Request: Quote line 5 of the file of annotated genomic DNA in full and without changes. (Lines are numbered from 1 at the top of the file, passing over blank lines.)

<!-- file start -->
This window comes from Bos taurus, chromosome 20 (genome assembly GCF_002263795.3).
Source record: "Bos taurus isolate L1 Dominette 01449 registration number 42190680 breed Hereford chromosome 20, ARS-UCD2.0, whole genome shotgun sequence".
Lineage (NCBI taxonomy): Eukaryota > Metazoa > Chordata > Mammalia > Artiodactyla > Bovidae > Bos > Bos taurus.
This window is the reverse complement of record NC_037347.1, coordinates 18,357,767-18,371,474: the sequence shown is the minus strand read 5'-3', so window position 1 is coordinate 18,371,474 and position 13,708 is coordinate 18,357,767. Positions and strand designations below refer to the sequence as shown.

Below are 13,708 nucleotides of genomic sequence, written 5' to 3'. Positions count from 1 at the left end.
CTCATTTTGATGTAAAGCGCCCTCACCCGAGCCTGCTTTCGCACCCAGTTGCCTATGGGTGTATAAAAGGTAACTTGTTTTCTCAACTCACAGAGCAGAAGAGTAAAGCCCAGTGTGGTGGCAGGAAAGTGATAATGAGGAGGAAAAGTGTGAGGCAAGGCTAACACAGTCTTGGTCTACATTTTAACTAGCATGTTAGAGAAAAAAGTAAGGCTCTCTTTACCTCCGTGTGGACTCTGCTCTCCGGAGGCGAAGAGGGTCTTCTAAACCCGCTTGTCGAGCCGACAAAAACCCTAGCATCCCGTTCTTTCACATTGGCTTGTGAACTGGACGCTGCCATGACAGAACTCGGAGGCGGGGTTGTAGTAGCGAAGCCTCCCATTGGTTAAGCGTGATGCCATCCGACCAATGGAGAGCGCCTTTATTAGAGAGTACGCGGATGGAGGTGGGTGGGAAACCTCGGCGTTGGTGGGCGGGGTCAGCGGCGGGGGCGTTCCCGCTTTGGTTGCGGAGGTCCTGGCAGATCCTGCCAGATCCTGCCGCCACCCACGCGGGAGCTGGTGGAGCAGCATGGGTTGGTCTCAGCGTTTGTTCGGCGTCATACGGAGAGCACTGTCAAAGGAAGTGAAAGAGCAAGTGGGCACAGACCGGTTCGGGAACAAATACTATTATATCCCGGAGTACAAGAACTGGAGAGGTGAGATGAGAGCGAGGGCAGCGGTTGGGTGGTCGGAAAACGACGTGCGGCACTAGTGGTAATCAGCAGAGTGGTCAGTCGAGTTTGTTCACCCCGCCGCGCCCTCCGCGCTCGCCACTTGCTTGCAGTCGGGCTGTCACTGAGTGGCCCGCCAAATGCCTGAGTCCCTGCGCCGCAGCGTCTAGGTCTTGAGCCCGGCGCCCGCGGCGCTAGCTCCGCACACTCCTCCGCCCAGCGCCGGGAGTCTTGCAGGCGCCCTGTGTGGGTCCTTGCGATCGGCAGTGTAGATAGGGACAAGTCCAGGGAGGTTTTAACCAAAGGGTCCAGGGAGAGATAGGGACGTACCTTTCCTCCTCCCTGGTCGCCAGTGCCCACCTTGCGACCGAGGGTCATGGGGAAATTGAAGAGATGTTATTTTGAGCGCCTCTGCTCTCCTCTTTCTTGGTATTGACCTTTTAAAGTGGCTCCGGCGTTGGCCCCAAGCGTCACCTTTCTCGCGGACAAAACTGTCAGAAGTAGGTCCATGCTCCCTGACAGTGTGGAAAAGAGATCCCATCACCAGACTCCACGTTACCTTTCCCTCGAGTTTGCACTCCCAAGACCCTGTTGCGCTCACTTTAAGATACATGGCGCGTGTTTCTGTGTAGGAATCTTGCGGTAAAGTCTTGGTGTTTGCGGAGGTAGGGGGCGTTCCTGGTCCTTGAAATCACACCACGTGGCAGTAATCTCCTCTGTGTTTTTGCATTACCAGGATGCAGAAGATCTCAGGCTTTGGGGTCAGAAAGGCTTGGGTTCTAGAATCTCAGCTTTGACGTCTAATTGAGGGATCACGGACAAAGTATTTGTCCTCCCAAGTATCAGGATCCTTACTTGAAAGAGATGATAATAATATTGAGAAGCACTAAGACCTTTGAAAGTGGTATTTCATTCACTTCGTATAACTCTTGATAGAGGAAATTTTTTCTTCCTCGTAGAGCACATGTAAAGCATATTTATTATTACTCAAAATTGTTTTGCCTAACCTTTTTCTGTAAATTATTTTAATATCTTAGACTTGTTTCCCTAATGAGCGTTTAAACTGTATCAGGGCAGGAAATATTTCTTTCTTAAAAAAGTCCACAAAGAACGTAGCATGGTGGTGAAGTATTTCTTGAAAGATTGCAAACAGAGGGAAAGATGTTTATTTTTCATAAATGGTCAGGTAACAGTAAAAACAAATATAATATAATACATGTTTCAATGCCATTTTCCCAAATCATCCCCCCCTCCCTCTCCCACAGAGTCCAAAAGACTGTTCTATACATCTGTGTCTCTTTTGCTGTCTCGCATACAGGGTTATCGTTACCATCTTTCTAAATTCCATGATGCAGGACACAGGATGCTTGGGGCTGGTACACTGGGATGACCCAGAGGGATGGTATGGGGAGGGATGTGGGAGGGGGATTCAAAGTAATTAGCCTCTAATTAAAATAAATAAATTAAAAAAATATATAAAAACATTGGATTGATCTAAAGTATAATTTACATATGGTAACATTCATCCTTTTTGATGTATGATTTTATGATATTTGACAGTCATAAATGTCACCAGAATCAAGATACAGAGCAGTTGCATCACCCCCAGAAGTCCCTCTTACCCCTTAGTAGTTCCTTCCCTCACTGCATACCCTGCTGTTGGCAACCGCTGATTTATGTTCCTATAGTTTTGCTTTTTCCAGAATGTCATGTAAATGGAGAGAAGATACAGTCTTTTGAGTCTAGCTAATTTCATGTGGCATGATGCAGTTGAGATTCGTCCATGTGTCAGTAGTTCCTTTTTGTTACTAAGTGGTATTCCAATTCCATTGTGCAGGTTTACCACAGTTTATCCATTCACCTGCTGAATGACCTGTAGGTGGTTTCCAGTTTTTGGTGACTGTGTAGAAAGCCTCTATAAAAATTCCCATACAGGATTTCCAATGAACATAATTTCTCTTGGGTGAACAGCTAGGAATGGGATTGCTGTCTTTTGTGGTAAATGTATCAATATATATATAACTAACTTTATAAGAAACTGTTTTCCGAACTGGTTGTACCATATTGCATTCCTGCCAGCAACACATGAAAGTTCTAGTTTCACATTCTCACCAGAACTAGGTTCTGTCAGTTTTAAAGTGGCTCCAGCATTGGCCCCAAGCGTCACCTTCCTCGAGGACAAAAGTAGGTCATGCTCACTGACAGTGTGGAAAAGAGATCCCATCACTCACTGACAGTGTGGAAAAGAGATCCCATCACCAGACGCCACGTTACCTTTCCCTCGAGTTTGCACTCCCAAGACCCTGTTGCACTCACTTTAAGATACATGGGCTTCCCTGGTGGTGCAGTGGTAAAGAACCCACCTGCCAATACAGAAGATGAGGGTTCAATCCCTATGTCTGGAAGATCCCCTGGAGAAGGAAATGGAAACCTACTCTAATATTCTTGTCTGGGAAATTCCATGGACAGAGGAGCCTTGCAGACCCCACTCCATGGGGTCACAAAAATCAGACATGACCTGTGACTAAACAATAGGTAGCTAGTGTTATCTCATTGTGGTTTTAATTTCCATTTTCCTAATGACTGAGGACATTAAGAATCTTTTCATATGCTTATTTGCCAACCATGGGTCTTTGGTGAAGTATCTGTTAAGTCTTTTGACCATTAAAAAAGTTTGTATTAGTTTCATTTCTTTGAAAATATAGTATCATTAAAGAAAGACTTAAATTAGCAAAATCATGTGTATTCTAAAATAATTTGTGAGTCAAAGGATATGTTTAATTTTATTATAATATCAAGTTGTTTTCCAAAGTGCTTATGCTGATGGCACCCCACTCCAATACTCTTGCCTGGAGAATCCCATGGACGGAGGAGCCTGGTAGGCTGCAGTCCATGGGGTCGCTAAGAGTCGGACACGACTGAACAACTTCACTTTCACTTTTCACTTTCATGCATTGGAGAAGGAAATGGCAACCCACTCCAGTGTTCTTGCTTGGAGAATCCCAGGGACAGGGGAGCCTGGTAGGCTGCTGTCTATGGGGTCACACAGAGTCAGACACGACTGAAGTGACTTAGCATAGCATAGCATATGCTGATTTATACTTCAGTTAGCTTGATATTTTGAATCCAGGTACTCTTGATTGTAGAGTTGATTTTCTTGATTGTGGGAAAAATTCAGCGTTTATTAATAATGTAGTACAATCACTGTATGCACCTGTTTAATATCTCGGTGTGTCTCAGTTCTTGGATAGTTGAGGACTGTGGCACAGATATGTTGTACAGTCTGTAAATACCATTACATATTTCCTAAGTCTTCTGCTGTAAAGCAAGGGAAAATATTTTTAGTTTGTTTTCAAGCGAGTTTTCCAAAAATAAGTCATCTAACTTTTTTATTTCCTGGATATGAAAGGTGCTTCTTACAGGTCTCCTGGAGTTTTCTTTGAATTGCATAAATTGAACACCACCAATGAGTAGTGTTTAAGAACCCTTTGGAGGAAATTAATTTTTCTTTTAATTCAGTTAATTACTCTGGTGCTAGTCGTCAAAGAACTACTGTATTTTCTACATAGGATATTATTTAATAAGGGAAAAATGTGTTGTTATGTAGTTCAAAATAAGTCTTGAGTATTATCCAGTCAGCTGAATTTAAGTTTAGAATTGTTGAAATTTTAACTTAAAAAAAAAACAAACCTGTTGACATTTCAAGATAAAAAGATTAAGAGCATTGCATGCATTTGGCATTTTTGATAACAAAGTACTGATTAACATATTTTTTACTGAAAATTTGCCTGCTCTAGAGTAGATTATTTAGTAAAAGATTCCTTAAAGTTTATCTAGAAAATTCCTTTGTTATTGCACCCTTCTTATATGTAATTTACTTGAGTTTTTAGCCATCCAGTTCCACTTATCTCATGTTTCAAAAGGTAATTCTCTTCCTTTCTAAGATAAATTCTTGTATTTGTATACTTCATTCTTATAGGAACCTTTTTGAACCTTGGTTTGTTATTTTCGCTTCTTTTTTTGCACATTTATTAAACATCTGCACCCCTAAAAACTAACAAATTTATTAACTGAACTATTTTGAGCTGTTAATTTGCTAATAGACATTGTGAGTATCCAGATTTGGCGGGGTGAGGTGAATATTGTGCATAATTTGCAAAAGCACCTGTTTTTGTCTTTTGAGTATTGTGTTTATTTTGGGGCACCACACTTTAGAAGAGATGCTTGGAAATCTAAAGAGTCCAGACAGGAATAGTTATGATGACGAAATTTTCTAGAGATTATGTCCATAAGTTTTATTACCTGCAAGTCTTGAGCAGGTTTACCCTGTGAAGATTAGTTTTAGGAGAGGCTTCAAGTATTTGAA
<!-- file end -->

Below are 13,708 nucleotides of genomic sequence, written 5' to 3'. Positions count from 1 at the left end.